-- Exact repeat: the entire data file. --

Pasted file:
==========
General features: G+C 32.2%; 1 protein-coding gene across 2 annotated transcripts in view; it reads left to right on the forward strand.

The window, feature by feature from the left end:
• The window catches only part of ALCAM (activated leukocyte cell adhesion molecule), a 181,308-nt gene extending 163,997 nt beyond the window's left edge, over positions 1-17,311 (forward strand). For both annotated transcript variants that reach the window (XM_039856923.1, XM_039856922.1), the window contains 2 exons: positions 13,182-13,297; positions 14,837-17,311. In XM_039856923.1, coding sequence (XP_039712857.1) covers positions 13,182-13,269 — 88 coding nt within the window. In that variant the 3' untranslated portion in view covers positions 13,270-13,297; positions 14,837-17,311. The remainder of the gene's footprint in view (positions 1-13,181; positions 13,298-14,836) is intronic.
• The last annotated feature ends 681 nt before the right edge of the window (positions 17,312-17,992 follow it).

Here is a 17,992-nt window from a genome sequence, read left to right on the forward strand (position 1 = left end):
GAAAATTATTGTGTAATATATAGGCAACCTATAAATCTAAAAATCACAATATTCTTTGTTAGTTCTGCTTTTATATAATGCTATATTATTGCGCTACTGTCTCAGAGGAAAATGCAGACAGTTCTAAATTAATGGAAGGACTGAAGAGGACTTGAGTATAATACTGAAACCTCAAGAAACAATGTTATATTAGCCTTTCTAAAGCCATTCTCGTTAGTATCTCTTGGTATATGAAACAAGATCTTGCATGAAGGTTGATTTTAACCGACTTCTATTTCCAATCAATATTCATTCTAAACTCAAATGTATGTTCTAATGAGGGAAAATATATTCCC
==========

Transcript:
General features: G+C 32.2%; 1 protein-coding gene across 2 annotated transcripts in view; it reads left to right on the forward strand.

The window, feature by feature from the left end:
• The window catches only part of ALCAM (activated leukocyte cell adhesion molecule), a 181,308-nt gene extending 163,997 nt beyond the window's left edge, over positions 1-17,311 (forward strand). For both annotated transcript variants that reach the window (XM_039856923.1, XM_039856922.1), the window contains 2 exons: positions 13,182-13,297; positions 14,837-17,311. In XM_039856923.1, coding sequence (XP_039712857.1) covers positions 13,182-13,269 — 88 coding nt within the window. In that variant the 3' untranslated portion in view covers positions 13,270-13,297; positions 14,837-17,311. The remainder of the gene's footprint in view (positions 1-13,181; positions 13,298-14,836) is intronic.
• The last annotated feature ends 681 nt before the right edge of the window (positions 17,312-17,992 follow it).

Here is a 17,992-nt window from a genome sequence, read left to right on the forward strand (position 1 = left end):
GAAAATTATTGTGTAATATATAGGCAACCTATAAATCTAAAAATCACAATATTCTTTGTTAGTTCTGCTTTTATATAATGCTATATTATTGCGCTACTGTCTCAGAGGAAAATGCAGACAGTTCTAAATTAATGGAAGGACTGAAGAGGACTTGAGTATAATACTGAAACCTCAAGAAACAATGTTATATTAGCCTTTCTAAAGCCATTCTCGTTAGTATCTCTTGGTATATGAAACAAGATCTTGCATGAAGGTTGATTTTAACCGACTTCTATTTCCAATCAATATTCATTCTAAACTCAAATGTATGTTCTAATGAGGGAAAATATATTCCC